My Reflection on the Ban of Ethnic Studies in Arizona

Informed by xenophobia, in 2010 Arizona’s governor Jan Brewer signed into law a ban on ethnic studies in school districts. But this ban on ethnic studies is not on all ethnic studies, it is interesting and telling to note that the ban only encompasses Mexican studies. Some of the reasons policy makers gave for the ban of Mexican studies was that it promoted anti-American sentiments. Yet under this logic, African-American studies, Native-Americans studies and all the other studies which are under the umbrella of ‘ethnic’ studies would potentially foster the same anti-American sentiments. Yet none of these other ethnic studies were banned. The ban on Mexican ethnic studies in the Tucson district reflects the anti-Latino immigrant stance of Americans society.

I am a child of Latino immigrants and only until I got to college did I have chance to read about my Latino culture and history. Additionally, only until I came to college was I able to read articles and books written by Latino scholars. This was completely empowering to me and for the first time in my school career I saw people like myself in scholarly work. This gave me a chance to imagine the possibility that I too, could become one of these Latino scholars. In schools, euro-centric mentalities are fostered by emphasizing an importance on dominant-white history or history which only views events through the perspective of the colonizers. The banning of ethnic studies in Arizona is completely detrimental to students of Mexican decent. The ban itself can potentially continue to generate and create anti-American sentiments that I have experienced are commonly held among young Latinos. Banning Mexican ethnic studies sends the message that Latinos do not have a history worth learning. Moreover, in my experience going to high school with a majority of Latino population, students cannot connect with the books they are required to read. It was only until we read a book with a Latino protagonist, did my peers actually become engaged and read a book. It is easy for students to stop caring and trying when they are unable to connect with the material. When we have no Latino role models who have gone on to higher education, it becomes difficult to believe that we ourselves can go on to higher education. Banning ethnic studies is only further marginalizing a group of students who are overrepresented in prisons and underrepresented in higher education.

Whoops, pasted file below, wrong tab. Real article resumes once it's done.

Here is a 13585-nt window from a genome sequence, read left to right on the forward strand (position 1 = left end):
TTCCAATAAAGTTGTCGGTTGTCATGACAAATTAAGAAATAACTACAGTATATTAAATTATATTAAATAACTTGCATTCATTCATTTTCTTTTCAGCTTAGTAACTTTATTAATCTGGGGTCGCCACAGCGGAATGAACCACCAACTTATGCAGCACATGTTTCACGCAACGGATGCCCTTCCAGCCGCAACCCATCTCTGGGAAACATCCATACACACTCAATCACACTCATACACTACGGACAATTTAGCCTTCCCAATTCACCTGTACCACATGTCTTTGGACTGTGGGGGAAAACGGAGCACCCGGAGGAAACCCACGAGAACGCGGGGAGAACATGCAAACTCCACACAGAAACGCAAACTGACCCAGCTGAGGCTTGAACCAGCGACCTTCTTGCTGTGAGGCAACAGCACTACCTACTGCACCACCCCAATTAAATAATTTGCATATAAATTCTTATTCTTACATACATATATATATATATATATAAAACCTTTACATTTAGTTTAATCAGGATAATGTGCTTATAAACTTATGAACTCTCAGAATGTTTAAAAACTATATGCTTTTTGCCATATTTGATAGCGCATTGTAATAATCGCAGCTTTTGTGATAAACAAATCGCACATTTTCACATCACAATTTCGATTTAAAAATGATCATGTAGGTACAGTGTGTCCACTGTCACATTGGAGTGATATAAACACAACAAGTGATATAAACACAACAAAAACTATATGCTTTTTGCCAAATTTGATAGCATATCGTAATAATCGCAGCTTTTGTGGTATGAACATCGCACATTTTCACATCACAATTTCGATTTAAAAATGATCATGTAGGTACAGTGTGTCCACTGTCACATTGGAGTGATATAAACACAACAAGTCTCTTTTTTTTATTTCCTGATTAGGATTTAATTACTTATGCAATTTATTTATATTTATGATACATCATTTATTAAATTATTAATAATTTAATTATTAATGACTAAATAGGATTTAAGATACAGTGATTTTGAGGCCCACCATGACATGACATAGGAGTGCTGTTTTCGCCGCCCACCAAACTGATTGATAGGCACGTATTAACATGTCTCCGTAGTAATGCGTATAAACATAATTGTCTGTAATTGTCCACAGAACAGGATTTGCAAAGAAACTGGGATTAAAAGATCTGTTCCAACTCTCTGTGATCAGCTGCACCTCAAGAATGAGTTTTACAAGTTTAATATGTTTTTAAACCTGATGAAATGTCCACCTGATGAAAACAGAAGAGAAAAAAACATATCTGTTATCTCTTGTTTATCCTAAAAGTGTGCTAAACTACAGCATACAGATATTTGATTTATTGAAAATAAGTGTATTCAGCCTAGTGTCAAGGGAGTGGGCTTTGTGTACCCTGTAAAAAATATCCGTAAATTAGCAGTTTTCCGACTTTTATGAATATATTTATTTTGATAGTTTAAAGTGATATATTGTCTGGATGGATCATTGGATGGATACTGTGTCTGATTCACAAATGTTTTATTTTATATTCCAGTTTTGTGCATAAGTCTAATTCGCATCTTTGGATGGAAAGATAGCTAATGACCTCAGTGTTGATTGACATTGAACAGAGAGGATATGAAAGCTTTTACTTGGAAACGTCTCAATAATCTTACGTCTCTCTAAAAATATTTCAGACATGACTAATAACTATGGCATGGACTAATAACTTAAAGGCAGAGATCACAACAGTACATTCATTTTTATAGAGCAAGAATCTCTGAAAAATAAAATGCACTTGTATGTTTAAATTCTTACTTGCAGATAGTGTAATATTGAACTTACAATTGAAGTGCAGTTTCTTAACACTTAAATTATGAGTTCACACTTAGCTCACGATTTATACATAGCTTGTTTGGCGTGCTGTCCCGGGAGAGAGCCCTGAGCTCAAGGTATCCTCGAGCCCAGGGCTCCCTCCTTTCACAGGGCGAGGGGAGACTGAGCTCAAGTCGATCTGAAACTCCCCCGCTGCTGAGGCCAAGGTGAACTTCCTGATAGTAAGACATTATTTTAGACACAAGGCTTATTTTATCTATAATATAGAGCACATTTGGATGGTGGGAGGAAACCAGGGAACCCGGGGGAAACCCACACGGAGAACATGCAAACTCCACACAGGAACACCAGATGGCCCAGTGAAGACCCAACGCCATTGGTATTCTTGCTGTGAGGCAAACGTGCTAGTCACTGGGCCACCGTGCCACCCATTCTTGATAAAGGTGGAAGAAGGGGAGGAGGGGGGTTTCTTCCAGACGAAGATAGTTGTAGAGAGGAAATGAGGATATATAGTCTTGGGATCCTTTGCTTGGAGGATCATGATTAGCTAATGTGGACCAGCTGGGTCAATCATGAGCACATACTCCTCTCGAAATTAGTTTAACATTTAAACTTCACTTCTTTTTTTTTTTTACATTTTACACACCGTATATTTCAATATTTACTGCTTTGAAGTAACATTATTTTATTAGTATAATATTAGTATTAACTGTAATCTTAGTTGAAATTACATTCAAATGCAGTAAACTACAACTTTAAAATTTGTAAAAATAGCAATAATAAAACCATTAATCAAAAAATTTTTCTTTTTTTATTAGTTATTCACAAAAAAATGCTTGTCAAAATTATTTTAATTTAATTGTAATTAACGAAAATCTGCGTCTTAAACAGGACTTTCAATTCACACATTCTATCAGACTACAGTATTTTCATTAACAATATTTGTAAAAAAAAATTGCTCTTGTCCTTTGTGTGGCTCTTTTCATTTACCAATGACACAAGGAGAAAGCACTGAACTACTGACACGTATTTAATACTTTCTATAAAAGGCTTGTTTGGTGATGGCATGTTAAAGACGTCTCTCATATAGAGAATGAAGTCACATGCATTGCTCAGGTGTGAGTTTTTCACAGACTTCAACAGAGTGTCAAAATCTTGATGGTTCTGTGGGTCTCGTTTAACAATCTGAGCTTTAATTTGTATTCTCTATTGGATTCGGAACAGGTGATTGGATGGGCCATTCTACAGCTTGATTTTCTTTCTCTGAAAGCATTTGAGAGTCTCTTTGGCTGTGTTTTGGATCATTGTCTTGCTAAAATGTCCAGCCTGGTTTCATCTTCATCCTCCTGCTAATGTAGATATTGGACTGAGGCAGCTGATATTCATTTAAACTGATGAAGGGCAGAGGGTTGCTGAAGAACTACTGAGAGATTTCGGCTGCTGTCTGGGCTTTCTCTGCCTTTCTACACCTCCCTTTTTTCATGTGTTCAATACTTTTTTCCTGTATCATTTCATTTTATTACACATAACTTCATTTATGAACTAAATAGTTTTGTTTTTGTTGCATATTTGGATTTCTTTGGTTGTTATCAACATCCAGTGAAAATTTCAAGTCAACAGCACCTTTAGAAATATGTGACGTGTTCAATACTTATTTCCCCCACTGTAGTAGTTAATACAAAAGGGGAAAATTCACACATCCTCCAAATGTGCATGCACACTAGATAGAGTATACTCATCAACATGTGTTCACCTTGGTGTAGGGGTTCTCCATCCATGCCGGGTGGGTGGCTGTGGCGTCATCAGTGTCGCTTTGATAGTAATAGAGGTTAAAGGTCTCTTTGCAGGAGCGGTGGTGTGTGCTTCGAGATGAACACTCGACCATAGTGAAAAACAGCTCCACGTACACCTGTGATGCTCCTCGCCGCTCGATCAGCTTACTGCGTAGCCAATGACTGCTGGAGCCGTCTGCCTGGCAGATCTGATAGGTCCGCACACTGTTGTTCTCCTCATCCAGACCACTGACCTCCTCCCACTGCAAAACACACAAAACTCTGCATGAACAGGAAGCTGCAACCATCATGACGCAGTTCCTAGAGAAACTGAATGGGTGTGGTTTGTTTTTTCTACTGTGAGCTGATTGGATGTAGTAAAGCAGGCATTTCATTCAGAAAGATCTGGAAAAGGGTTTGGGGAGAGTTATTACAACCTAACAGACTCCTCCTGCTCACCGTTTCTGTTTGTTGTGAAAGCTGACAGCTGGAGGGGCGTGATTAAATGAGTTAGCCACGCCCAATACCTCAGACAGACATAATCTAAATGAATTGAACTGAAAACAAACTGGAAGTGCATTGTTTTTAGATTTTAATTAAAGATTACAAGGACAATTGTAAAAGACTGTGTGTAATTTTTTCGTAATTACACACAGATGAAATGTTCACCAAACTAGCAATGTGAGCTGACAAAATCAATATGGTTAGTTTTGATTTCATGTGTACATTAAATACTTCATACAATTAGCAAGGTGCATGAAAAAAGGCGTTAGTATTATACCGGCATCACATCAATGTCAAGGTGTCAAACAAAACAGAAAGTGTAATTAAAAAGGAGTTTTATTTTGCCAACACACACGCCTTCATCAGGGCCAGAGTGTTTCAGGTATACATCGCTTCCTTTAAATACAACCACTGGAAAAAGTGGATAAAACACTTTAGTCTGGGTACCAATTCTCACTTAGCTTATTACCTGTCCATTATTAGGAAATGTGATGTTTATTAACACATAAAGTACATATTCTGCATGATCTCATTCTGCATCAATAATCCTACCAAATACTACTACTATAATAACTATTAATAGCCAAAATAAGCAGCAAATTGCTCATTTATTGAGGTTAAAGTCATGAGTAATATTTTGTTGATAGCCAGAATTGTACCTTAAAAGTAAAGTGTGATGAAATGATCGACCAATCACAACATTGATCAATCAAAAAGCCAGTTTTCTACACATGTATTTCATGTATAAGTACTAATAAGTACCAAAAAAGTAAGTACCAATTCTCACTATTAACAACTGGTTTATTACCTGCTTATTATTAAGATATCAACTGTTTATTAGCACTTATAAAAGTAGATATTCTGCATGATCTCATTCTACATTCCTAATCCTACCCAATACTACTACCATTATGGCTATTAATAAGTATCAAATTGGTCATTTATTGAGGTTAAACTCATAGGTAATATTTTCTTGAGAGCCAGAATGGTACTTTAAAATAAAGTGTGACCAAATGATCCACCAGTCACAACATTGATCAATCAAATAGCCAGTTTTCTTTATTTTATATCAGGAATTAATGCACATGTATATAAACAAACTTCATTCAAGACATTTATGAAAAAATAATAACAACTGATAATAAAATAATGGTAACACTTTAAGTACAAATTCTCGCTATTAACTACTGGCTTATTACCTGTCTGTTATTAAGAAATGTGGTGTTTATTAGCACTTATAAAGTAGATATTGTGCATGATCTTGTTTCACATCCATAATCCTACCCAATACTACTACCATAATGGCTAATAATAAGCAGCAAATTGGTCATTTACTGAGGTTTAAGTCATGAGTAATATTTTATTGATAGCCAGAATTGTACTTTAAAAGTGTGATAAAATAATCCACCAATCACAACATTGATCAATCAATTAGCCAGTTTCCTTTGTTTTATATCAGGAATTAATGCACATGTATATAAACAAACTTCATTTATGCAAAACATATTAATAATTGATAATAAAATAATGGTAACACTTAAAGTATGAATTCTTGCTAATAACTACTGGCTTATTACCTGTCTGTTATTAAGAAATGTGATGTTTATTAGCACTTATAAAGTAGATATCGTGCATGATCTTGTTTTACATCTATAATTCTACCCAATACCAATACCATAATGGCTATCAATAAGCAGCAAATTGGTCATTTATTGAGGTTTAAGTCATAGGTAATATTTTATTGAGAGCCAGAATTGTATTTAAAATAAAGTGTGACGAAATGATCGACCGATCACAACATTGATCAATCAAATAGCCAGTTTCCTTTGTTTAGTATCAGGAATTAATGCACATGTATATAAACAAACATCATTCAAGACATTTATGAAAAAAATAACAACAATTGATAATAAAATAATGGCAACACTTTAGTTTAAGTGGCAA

Yet I come back to this point, why only target Mexican studies? African-American and Native-American studies are no different that Mexican studies. All these ethnic studies have a different take on history that does not comply with the dominant white history. This ban on Mexican studies in a border state is directly tied to the xenophobia which is currently present towards Latino immigrants. The number of people coming from Latino American boomed in the last couple of decades. This boom created fear that they were taking over the United States and culture. This ban, along with SB 1070, which would allow officials to stop people they believe are without documents, is not surprising with the current political and economic climate in the United States. In times of trouble, a scapegoat is necessary. With the economy taking a turn for the worse, Latino immigrants have been blamed for taking away jobs, increasing drug related crimes and overall being a burden to the economy. Targeting the education of Latino youth is just another way of sending the message that we have to assimilate into American culture. Full incorporation seems to be what is required of immigrants. Learning about ones culture is empowering and gives agency, but by banning ethnic studies Latino youth are in schools which pressure them to remove any marker of ethnic and cultural difference.